Another Obamacare extension
By: Jason Millman
December 12, 2013 03:44 PM EST
The Obama administration moved Thursday to protect some of the sickest patients in the country from the possibility that they would lose health insurance on New Year’s Day.
Medically needy patients enrolled in temporary high-risk pools now have an extra month to sign up for new coverage because of early enrollment struggles in Obamacare nationwide, the Centers for Medicare & Medicaid Services announced. The extension seems to be the Obama administration’s first tacit acknowledgement that it can’t guarantee that everybody who wants to obtain coverage starting Jan. 1 will be able to do so.
The federal Pre-Existing Condition Insurance Plan, or PCIP, which has provided coverage to about 135,000 people previously shut out of coverage, was to sunset at the end of the year, but it instead has been extended through January for those in the program who haven’t yet gotten new coverage.
“Today, as part of our efforts to smooth the transition to the Marketplaces for those seeking coverage that begins in January, we are taking steps to ensure that Americans enrolled in the federal PCIP insurance plan will not face a lapse when the new year begins,” CMS spokesman Aaron Albright said in a statement. “We are committed to providing consumers additional flexibilities while they evaluate and select a quality, affordable, health plan that meets their needs.”
Senate Minority Leader Mitch McConnell quickly blasted the announcement as a “clear admission” that the health care law is failing people with pre-existing conditions.
“Millions of people were tossed off of the plans they already had, but only a fraction of that number have been able to sign up on the Obamacare exchanges,” McConnell said in a statement to POLITICO. “How many extensions and waivers is it going to take for the administration to admit the consequences of Obamacare that are hitting millions of Americans they promised it would help?”
The PCIP program was included in the Affordable Care Act as a temporary bridge to 2014, when insurers can no longer deny coverage to patients with pre-existing conditions or charge them more based on health status. The individuals at risk here may be fighting cancer or dealing with chronic diseases like diabetes or asthma.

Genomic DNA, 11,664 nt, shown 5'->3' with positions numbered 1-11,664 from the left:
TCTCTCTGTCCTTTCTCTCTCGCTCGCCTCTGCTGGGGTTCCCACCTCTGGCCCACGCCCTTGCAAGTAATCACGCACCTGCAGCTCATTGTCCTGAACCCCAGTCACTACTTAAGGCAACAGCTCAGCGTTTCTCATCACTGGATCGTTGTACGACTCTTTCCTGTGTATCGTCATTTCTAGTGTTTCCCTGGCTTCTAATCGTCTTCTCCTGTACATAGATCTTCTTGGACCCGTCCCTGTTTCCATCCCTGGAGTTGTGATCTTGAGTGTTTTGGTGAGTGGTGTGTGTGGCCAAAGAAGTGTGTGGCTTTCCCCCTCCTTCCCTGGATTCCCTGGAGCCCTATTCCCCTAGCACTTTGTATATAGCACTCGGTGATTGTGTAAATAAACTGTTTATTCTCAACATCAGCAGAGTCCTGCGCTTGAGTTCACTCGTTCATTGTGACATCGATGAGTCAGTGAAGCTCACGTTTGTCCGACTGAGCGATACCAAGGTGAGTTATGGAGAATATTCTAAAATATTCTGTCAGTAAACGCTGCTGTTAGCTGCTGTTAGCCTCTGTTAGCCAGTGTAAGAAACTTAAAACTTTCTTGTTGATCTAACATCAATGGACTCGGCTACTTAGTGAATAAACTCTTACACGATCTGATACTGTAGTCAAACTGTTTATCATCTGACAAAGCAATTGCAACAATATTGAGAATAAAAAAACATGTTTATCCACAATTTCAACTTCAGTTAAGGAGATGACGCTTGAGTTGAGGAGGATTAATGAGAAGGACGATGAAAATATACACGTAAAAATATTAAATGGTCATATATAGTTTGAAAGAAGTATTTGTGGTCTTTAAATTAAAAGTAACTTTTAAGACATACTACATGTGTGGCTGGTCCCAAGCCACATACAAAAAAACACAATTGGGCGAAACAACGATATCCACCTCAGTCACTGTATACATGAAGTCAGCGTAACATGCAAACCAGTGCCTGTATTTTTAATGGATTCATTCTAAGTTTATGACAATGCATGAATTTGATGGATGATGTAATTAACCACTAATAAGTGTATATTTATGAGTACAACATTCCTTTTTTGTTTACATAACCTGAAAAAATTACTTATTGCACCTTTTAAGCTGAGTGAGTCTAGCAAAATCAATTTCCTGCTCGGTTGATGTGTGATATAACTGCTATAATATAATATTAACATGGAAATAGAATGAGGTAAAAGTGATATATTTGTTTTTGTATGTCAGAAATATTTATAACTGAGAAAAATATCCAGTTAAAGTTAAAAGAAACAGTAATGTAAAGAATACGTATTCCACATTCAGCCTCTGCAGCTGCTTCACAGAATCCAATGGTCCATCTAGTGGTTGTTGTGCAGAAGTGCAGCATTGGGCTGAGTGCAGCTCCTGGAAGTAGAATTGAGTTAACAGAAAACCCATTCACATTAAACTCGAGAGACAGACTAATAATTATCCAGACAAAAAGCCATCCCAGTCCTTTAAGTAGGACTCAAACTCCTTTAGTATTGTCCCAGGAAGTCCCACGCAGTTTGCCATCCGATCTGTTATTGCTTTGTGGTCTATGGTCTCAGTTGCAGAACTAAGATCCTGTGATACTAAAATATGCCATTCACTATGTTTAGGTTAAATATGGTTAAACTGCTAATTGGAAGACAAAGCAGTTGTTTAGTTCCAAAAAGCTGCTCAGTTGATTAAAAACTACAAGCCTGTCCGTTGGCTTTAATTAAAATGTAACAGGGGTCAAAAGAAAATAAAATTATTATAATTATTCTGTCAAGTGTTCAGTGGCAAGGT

A number of states running high-risk pools that predate the Affordable Care Act are also slated to close them at the end of December. Others, including Indiana and Texas, have already extended their high-risk pools, which are separate from the federal program.
The national association representing state high-risk pools had recently called for a three-month PCIP extension, but it labeled Thursday’s announcement “acceptable” and cautioned the administration to be flexible if enrollment problems continue.
The administration “must constantly assess the situation, and if problems persist, a longer extension should be considered,” said Tanya Case, chairwoman of the National Association of State Comprehensive Health Insurance Plans.
Enrollment in PCIP was shut off months ago to stretch the Affordable Care Act’s $5 billion appropriation for the program until the end of the year. CMS said Thursday that it has enough funding to cover expected costs in January. It didn’t specify how many PCIP participants have found new coverage since the Oct. 1 start of Obamacare enrollment.
Kirsten Sloan, a senior policy director for the American Cancer Society’s advocacy arm, said cancer advocates are “pleased” with the extension. “It gives a person with cancer a little more time to select a plan and more important, it makes sure there is no interruption in their coverage for someone going through treatment,” Sloan said.
Asked if she’s confident that everyone who wants coverage by New Year’s Day can have it, Sloan said: “We’re watching that, along with everyone else. But we’re hopeful.”